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Penn Libraries Events & Exhibitions
FindIt:
Siamese Sampler:
19th-century Manuscripts of Scripture, Poetry, and Decree
On exhibit August 8-October 7, 2016

Detail monks with fans illustration from Abhidhamma chet kamphi: Phra Mālai (ca. 1870s). Collection of Southeast Asian Manuscripts, Kislak Center
Snyder-Granader Alcove, Van Pelt-Dietrich Library, 6th fl
3420 Walnut Street, Philadelphia, PA
Gallery hours: Mon-Fri, 9am-5pm, Wed 9am-8pm
Saturday and Sunday, by prior arrangement (215.898.7088 or rbml@pobox.upenn.edu)
free and open to the public (please show photo ID)
Penn is home to one of the largest collections—roughly 10%—of Thai manuscripts held in North American institutions.* Thai manuscripts can be either unbounded, made from palm leaves, or folded concertina, made from the bark of the streblus asper tree, known in Thai as khoi. They are written in the languages of Thai and/or Pāli, and can be written in a variety of scripts. The genres of Thai manuscripts include both religious and secular works, such as astrological treatises and legal documents.

This exhibition highlights a sampling of the rich variety of Thai manuscripts held in the Penn collection, including one of the most exquisite specimens of an illuminated Thai manuscript—the Abhidhamma Chet Kamphi (Ms. Coll. 990, Item 5). Other religious works in this exhibition include commentary on the Dhammapada, and a Thai translation of some of the Gospels of the Bible. The exhibition also includes three, rare manuscripts, all concertina and written on black khoi: a government treatise; an elementary Thai lesson book; and a volume from the epic poem, Phra 'Aphaimanī, composed by Sunthorn Phū (1786-1855), a royal poet considered the Shakespeare of Thailand.

* Penn owns 57 Thai manuscripts. There are roughly 650 manuscripts held by institutions in the Americas.

Tuesday, September 6, 2016, 2:00 - 7:00 PM
Conference and exhibition reception

Kislak Center for Special Collections, Rare Books and Manuscripts
Class of 1978 Orrery Pavilion, 3420 Walnut Street, 6th floor

SCHEDULE | ABSTRACTS | REGISTER

2:00 Welcome and Introduction
Will Noel (Director, Schoenberg Institute for Manuscript Studies)

2:10 Keynote
Scattered Leaves: Twenty Years of Searching for Thai Manuscripts

Prof. Justin McDaniel (Penn)

3:00 Session 1
Teachers, Healers, and Accidental Diplomats: Early Protestant Missionaries in Siam

Eva Pascal (Boston U.)

Early Indic Eschatology: Vilification in Buddhist Hell Literature
Travis Travis (Temple U.)

3:50 Coffee break and exhibition viewing

4:20 Session 2
The Life and Works of Sunthorn Phū: The Shakespeare of Thailand

Paul McBain (Penn)

The Sample: Exhibition summary and excerpt from Phra 'Aphaimanī
Susanne Ryuyin Kerekes (Penn)

5:00 Reception


KEYNOTE:
Scattered Leaves: Twenty Years of Searching for Thai Manuscripts

Prof. Justin McDaniel (UPenn)
This talk opens the conference with an overview of Thai manuscripts and the field.

SESSION 1:
Teachers, Healers, and Accidental Diplomats: Early Protestant Missionaries in Siam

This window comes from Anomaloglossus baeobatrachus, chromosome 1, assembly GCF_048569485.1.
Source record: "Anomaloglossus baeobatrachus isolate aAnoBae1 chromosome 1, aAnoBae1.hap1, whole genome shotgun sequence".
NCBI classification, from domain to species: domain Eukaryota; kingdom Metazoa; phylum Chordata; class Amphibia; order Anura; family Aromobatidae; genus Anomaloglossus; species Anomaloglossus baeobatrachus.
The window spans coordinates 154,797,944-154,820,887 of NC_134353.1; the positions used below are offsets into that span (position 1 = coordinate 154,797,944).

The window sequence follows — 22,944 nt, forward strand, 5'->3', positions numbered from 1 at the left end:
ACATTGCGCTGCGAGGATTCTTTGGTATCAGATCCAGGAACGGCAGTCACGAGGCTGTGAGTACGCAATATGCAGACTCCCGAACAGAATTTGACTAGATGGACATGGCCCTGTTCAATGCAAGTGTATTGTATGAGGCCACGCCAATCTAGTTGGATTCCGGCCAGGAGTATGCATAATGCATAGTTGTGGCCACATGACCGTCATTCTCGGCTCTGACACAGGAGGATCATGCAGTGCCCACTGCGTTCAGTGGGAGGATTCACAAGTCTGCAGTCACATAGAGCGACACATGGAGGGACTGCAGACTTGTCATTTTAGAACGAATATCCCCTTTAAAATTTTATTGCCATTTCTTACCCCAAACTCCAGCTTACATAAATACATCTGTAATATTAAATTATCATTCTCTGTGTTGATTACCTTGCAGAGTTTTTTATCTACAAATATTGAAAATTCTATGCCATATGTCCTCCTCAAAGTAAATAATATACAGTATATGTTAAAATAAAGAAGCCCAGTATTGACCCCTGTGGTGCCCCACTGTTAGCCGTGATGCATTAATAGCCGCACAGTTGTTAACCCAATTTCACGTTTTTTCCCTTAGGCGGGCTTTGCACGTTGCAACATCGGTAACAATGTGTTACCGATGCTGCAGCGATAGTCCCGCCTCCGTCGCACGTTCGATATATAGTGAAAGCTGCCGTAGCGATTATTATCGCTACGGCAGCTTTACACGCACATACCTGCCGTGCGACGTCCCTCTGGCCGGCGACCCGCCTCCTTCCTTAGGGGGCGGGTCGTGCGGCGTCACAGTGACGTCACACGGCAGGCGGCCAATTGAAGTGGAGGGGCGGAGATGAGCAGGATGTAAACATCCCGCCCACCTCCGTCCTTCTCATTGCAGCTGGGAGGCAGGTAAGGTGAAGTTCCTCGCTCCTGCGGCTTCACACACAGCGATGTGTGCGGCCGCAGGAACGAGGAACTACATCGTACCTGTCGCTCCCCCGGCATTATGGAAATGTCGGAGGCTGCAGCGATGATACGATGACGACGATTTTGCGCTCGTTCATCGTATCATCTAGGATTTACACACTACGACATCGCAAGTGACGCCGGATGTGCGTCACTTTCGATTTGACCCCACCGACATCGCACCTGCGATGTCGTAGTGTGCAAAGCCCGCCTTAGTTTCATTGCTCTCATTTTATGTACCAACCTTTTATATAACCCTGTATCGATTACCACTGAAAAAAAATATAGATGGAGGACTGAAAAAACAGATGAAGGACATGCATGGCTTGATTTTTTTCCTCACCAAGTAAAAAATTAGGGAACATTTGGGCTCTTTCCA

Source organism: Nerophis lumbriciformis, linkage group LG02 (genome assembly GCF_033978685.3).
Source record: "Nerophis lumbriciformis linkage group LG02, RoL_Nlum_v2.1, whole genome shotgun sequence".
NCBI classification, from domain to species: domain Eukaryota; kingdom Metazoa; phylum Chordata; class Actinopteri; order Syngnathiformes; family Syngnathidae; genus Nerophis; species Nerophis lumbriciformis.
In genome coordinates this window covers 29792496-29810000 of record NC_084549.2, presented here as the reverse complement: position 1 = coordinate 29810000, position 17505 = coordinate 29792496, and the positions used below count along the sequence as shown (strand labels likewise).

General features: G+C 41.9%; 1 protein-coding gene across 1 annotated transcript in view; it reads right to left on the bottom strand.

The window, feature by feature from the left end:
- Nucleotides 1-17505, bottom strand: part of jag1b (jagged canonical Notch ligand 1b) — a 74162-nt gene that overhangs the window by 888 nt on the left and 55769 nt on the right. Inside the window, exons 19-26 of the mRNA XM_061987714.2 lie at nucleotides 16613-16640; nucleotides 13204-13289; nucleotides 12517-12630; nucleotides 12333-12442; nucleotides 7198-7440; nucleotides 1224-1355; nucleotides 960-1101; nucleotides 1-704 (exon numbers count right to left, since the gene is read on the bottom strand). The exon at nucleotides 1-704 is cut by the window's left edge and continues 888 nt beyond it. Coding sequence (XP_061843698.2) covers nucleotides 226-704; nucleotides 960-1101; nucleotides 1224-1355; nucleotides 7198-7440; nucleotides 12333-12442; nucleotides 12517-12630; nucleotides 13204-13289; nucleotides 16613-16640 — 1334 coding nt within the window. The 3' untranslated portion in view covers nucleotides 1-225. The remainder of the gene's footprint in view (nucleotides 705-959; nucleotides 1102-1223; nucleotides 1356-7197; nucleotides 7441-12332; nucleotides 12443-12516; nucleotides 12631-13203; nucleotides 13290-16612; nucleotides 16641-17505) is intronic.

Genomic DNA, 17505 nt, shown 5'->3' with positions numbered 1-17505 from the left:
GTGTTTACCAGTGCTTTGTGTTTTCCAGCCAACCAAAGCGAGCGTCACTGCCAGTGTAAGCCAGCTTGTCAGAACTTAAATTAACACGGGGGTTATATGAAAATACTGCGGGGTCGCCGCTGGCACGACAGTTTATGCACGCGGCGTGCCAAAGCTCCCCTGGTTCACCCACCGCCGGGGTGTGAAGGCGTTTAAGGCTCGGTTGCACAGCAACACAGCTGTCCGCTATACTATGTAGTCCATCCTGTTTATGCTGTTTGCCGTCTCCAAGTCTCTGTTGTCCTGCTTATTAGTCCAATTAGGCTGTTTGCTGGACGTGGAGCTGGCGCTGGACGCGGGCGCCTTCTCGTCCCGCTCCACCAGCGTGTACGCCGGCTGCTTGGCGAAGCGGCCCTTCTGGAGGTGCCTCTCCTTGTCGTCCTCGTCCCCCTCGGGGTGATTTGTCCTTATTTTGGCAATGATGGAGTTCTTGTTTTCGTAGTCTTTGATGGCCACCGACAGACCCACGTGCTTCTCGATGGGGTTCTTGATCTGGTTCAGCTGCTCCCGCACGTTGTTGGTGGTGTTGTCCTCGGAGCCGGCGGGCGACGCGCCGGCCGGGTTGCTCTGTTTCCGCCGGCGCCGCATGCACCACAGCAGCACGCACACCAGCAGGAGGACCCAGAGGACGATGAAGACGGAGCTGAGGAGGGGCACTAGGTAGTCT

Eva Pascal (Boston U.)
This paper explores the impact of early American Protestant missions in Siam within the social and political context of the nineteenth century. In order to gain and maintain royal permission to introduce Christianity in the kingdom, U.S. missionaries cultivated a strong relationship with the monarchs and state officials, which heightened missionary contributions to modernizing the kingdom. This paper also seeks to understand the symbiotic relationship between protestant missionaries, Siam, and the United States, as Protestant missionaries came to represent U.S. interest as Consuls and became incorporated as both official and unofficial advisors to the monarchy.

Early Indic Eschatology: Vilification in Buddhist Hell Literature
Travis Travis (Temple U.)
This talk explores the early Indic concept of hell and how it can be used in providing an ethical narrative for Buddhist canonical literature. From an analysis of the Pāli Sutta Pitaka, I extracted a hierarchical structure generated from over eighty two suttas. By looking at the kammic misdeeds that are deemed most unforgivable on a hierarchical scale, three figures arise who are vilified in early Buddhist literature. From this analysis, I hope to illustrate the complexities that arise from the small subset of suttas pertaining to the worst kammic misdeeds and how they may have influenced the later composition of canonical literature.

SESSION 2:
The Life and Works of Sunthorn Phū: The Shakespeare of Thailand

Paul McBain (UPenn)
Sunthorn Phū (1786-1855) is known as 'the Shakespeare of Thailand.' Every nation has its own 'Shakespeare' but, in this case, the analogy is illuminating. As a deeply reflective artist coming about at a time of great change, Sunthorn Phū provides a fascinating insight into the values and cares of the early Bangkok period. This talk will provide a summary of his rambunctious life, his place in modern day Thai culture as well as an overview of his works.

The Sampler: Exhibition summary and excerpt from Phra 'Aphaimanī Susanne Ryuyin Kerekes (UPenn) The mini-conference is concluded with a summary of the exhibition, and a brief reading of Sunthorn Phū's Phra 'Aphaimanī from the volume held in the Penn collection.